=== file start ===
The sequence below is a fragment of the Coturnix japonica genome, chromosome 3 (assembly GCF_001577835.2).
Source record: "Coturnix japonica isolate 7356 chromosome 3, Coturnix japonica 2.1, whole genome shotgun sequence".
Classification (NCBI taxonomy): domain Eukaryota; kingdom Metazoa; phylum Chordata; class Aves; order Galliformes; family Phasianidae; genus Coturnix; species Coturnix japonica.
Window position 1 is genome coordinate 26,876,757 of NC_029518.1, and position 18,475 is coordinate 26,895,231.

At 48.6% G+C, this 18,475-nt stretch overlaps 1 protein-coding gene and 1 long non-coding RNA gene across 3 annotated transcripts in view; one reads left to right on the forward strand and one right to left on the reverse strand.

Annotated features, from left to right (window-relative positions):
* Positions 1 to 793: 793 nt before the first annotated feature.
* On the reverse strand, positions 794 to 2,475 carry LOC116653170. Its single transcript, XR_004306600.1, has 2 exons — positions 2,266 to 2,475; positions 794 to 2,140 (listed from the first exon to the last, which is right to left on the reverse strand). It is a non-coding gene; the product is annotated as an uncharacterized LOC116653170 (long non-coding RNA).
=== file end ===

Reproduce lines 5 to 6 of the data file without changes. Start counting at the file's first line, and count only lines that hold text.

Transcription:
At 48.6% G+C, this 18,475-nt stretch overlaps 1 protein-coding gene and 1 long non-coding RNA gene across 3 annotated transcripts in view; one reads left to right on the forward strand and one right to left on the reverse strand.

Annotated features, from left to right (window-relative positions):